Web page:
"The Republicans managed to fashion a coalition of voters that consisted of their core rural voters, the suburban Philadelphia voters, and they cherry-picked enough of the so-called Reagan Democrats-conservative Democrats in the southwestern part of the state-to put together a working majority," Madonna said. "When it came to presidential elections, however, the Democrats were able to win the Philadelphia suburbs with those important swing voters."

Before the 1980s, Philadelphia's working-class, largely Catholic voters trended Democratic, primarily due to economic interests. But as cultural issues became more salient, many of those voters became Reagan Democrats. In something of a 180-degree shift, Johnston said, those same social issues have led many middle-class Philadelphia suburbanites to move away from the Republican Party in recent years.

But the presumptive Republican nominee this time around may be just the kind of candidate who can reel those voters back into the GOP column.

"If any candidate has a chance to eat away at the Democratic propensities in the suburbs, it would be McCain," Madonna said. "There are aspects of his life and candidacy and voting record and all that that will help him with those voters. And if he can figure out a way to hold on to the hard conservatives … he can make this competitive."

So what effect, if any, will the protracted Pennsylvania Democratic primary have on that swing demographic and the Pennsylvania electorate in general? For one, the excitement surrounding the primary could carry over to November, benefiting whoever becomes the Democratic nominee.

"The number of new registrations in Pennsylvania is very high, particularly among those under 30-a group that has been heavily Democratic in the last two to three presidential election cycles," Eric Plutzer, a political science professor at Penn State University, said. "Related to that, the contested primary has allowed the Democratic Party to bolster its grass roots resources. If even a portion of these can be exploited in November, it gives the Democrats an additional asset it lacked in 2000 and 2004."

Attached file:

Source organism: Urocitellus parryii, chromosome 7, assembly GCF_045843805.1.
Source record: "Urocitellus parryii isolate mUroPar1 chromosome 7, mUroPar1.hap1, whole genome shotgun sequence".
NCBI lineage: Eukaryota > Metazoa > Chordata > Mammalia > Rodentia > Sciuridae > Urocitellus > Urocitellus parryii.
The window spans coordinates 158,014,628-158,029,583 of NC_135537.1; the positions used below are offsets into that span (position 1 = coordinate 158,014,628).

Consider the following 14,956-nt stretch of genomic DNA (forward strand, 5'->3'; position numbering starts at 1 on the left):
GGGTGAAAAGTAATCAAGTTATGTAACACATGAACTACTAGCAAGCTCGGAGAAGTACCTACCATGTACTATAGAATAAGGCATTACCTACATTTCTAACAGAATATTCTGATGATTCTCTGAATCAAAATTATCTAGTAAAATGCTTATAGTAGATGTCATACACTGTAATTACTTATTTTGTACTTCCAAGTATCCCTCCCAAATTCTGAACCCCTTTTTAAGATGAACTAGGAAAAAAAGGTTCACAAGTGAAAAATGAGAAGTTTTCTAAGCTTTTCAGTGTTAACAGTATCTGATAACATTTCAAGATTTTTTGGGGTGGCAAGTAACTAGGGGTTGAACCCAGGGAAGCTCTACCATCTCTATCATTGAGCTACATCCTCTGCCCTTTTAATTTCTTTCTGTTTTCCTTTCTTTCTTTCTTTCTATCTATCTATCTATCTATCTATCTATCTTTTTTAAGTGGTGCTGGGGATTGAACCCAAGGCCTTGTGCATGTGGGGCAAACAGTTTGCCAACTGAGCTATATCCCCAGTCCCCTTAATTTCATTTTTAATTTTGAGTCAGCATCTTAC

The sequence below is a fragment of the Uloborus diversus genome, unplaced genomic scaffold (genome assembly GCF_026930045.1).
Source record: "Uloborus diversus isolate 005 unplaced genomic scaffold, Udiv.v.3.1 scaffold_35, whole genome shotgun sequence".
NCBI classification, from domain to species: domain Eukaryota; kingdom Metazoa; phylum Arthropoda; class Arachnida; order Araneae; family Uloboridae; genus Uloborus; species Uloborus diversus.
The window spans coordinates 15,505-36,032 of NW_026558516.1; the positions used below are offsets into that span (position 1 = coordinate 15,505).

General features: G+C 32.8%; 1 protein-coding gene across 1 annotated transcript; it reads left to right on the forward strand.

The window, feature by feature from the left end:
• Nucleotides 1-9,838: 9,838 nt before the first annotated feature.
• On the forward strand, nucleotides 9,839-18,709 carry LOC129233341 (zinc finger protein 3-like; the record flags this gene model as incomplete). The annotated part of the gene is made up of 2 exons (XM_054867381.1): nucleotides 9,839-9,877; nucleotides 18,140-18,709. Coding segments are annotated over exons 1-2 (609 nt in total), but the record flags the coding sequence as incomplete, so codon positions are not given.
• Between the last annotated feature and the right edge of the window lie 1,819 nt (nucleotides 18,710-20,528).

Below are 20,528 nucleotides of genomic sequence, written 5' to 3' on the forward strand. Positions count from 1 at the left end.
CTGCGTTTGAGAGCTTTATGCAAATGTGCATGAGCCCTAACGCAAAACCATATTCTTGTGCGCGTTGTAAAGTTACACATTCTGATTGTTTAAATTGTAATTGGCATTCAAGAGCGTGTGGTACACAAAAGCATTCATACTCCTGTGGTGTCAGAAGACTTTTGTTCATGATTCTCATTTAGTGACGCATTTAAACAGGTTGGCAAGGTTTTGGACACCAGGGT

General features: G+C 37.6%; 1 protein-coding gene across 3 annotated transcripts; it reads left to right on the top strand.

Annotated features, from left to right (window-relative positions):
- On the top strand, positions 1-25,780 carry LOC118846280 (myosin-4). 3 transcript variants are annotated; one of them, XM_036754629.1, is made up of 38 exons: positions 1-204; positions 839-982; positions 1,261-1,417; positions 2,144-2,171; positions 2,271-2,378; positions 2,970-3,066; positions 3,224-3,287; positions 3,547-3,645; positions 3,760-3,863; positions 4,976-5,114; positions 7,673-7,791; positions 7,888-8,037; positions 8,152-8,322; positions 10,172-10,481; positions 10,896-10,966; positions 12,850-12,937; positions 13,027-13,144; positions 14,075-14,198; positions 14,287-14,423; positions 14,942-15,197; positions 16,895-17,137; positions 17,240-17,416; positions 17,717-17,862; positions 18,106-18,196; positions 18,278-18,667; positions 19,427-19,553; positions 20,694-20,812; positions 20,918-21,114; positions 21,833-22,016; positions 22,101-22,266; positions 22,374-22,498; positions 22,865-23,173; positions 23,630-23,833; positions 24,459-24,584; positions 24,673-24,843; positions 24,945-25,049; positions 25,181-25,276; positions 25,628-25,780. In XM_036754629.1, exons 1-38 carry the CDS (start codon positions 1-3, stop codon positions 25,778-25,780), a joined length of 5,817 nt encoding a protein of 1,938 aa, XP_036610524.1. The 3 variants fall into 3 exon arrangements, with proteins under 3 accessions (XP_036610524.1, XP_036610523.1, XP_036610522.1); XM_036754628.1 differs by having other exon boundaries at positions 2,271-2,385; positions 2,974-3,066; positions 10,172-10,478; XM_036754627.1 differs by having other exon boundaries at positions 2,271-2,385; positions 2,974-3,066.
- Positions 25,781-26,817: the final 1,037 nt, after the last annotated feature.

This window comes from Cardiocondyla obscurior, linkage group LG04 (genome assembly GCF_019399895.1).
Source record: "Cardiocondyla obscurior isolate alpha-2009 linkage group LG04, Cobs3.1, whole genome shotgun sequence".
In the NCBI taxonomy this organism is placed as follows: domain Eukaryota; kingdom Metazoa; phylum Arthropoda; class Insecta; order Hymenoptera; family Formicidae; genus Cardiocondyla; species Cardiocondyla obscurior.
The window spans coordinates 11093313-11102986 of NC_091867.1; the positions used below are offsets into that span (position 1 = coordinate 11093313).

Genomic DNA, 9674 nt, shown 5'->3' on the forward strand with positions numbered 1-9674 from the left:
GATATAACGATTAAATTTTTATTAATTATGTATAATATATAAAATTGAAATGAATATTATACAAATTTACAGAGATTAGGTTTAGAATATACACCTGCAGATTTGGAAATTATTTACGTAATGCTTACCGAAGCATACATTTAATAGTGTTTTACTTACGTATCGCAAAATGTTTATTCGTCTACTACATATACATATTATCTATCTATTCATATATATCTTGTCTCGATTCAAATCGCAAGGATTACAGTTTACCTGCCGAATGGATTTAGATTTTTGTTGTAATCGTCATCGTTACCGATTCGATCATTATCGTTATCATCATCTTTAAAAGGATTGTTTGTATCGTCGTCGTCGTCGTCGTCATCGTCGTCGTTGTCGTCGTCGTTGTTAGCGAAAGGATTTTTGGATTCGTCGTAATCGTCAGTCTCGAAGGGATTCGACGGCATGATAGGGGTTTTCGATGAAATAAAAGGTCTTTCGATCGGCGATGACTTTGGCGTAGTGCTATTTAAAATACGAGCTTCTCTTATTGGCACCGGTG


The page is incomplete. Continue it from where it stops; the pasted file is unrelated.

But there is a potential flip side to the fact that the Democrats have been campaigning against one another in the state for so many weeks. As Obama and Clinton continue to lace attacks against one another-some subtle, others not so much-into their stump speeches, the extended Pennsylvania primary battle could prove harmful to the party. The candidates have spent heavily in the run up to the primary. According to an estimate by Campaign Media Analysis, which tracks ad spending, Obama had spent $3.6 million on TV ads at the beginning of last week, compared to $1.3 million for Clinton. "If the campaigns get nasty in the next two weeks, this might harm the eventual nominee," Plutzer said.

In the lull between primary contests, the Democrats have directed as much of their criticism at Senator McCain as one another, but they have a face-to-face encounter Wednesday in Philadelphia where their focus will be aimed at one another. And while the campaign moves on after April 22, it’s a sure bet Pennsylvania will have another turn in the spotlight this fall.